Then in the center of each tortilla I added a heaping pile of the delicious pork, some refried beans, a couple spoonfuls of the corn salad, and a line of sour cream. Next I folded over the sides of the tortilla and then rolled it shut to make the burrito.
My only complaint with this end result really was I wished I put something green in it to make it look more appetizing in the picture, because I think the flavor was incredible and the photo doesn’t do it justice. The pork took center stage, creating a smoky, hearty foundation. Then the beans added another dimension of pork-iness along with a new, creamy textural component. Each of those were super heavy, but the salsa saved the day with a contrasting freshness that was really needed. Then tangy sour cream was just icing on the cake to make the whole thing come together into an amazing burrito that utilized a pork shoulder that’s great at feeding a crowd (the final recipe is scaled to eight burritos, but you can get way more than that out of the pork), but in a way that breaks from the standard barbecue pulled pork sandwiches.
Chili-rubbed Smoked Pork Shoulder Burritos
Familiar smoked pork shoulder gets done up with Mexican seasoning and served as burritos to output a real change from the usual barbecue pulled pork sandwiches.
- Prep Time:
- 40 Minutes
- Inactive Time:
- 30 Minutes
- Cook Time:
- 14 Hours
- Total Time:
- 15 Hours 10 Minutes
- 8 servings
- For the Rub
- 2 tablespoons chili powder
- 1 tablespoon dark brown sugar
- 1 tablespoon kosher salt
- 2 teaspoons oregano, preferably Mexican
- 1 teaspoon ground cumin
- 1 teaspoon garlic powder
- 1 teaspoon onion powder
- 1/2 teaspoon chipotle powder
- 1/4 teaspoon ground cinnamon
- For the Injection and Mop
- 1 cup freshly squeezed orange juice
- 1/2 cup water
- 1/2 cup dark brown sugar
- 1/4 cup apple cider vinegar
- 1/4 cup kosher salt
- 1 pork shoulder (about 8 pounds)
- For the Charred-Corn Salsa
- 2 ears yellow corn, shucked
- 1 Poblano pepper
- 2 Roma tomatoes, finely diced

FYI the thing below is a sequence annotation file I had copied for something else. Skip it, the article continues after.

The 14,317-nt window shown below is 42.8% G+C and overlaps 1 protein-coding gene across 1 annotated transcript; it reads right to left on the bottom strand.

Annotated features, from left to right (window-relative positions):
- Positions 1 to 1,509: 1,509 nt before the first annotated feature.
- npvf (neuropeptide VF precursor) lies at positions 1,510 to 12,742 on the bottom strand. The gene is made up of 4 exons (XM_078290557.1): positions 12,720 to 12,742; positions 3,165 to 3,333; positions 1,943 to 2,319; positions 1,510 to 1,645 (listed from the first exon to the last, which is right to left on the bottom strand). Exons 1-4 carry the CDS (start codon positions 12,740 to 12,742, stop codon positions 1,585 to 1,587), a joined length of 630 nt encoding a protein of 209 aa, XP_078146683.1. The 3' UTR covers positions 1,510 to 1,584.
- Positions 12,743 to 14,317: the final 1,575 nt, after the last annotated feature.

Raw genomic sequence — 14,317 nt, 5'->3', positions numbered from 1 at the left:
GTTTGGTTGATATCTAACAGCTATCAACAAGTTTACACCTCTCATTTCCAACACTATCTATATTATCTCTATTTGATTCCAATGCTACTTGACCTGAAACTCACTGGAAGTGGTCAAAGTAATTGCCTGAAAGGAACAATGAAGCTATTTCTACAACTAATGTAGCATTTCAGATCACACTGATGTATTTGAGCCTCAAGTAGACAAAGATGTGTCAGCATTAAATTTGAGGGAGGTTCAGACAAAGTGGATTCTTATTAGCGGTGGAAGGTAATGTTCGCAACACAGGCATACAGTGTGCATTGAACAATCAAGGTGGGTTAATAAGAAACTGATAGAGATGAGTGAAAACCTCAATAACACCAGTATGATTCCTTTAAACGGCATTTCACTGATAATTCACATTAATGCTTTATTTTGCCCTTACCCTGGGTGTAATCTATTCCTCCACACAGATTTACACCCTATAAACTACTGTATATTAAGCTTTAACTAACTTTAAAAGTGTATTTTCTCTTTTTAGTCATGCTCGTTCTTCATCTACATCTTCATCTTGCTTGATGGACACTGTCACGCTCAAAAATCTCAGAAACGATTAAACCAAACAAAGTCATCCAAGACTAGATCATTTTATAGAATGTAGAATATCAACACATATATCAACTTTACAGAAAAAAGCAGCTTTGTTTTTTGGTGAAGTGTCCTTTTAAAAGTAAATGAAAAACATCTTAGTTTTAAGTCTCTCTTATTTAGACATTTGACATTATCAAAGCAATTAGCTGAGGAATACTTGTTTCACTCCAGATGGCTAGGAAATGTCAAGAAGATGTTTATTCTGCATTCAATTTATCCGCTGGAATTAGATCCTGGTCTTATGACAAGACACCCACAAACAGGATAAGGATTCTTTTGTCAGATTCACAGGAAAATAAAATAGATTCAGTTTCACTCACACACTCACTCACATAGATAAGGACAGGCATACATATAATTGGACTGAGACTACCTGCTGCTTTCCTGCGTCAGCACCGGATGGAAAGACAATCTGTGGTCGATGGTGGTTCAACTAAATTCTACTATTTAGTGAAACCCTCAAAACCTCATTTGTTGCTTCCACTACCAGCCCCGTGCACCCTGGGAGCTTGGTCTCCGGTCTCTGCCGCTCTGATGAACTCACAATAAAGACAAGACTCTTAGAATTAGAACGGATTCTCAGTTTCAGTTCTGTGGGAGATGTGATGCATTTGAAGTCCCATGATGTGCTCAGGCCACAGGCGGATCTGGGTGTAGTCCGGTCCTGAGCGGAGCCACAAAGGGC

- 1 small red onion, finely diced
- 1 small jalapeño pepper, finely minced
- 2 tablespoons chopped fresh cilantro
- 1 tablespoon freshly squeezed lime juice
- Kosher salt, to taste
- To Assemble the Burritos
- 2 cups refried beans sour cream
- 3/4 cup sour cream sour cream
- 8 large flour tortillas
- To Make the Rub: In a small bowl, mix together chili powder, dark brown sugar, salt, oregano, cumin, garlic powder, onion powder, chipotle powder, and cinnamon. Set aside.
- To Make the Injection and Mop: In a medium bowl, whisk together orange juice, water, dark brown sugar, vinegar, and salt.
- Using an injection syringe, inject pork shoulder at 1-inch intervals, using half of the injection solution. Pat pork dry with paper towels. Coat pork shoulder evenly all over with rub.
- Fire up smoker or grill to 225°F, adding chunks of wood when desired temperature is reached. When wood ignites and starts producing smoke, place pork shoulder in smoker or grill and smoke until an instant-read thermometer registers between 198 and 203°F when inserted into center of meat, about 14 to 16 hours. Baste pork with remaining mop every hour during final 4 to 5 hours of cooking. Remove pork from smoker, wrap in foil, and set in an empty cooler to rest for 30 minutes to 1 hour. Shred pork with hands or two forks.
- To Make the Salsa: Light 1 chimney full of charcoal. When all charcoal is lit and covered with gray ash, pour out and spread coals evenly over entire surface of coal grate. Set cooking grate in place, cover grill, and allow to preheat for 5 minutes. Clean and oil grilling grate. Place corn and Poblano pepper on grill. Grill corn, turning occasionally, until lightly charred on all sides, about 10 minutes. Grill Poblano, turning occasionally, until completely charred all over, about 10 minutes. Transfer corn to a cutting board and Poblano to a bowl. Cover bowl with plastic wrap and let pepper rest until cool enough to handle, about 10 minutes. Remove charred Poblano skin, stem, and seeds. Finely chop pepper and transfer to a medium bowl. Cut corn kernels from cob and transfer to bowl with pepper. Add tomatoes, onion, jalapeño, cilantro, and lime juice and stir to combine. Season with salt to taste.
- To Assemble the Burritos: Place 1 tortilla on grill and cook until soft and pliable, about 15 seconds per side. Place desired amount of pork in center of tortilla and top with refried beans, corn salsa, and sour cream to taste. Fold sides of tortilla over and roll closed. Wrap burrito in aluminum foil, if desired, to help it remain closed. Repeat with remaining pork, beans, salsa, sour cream, and tortillas. Serve immediately.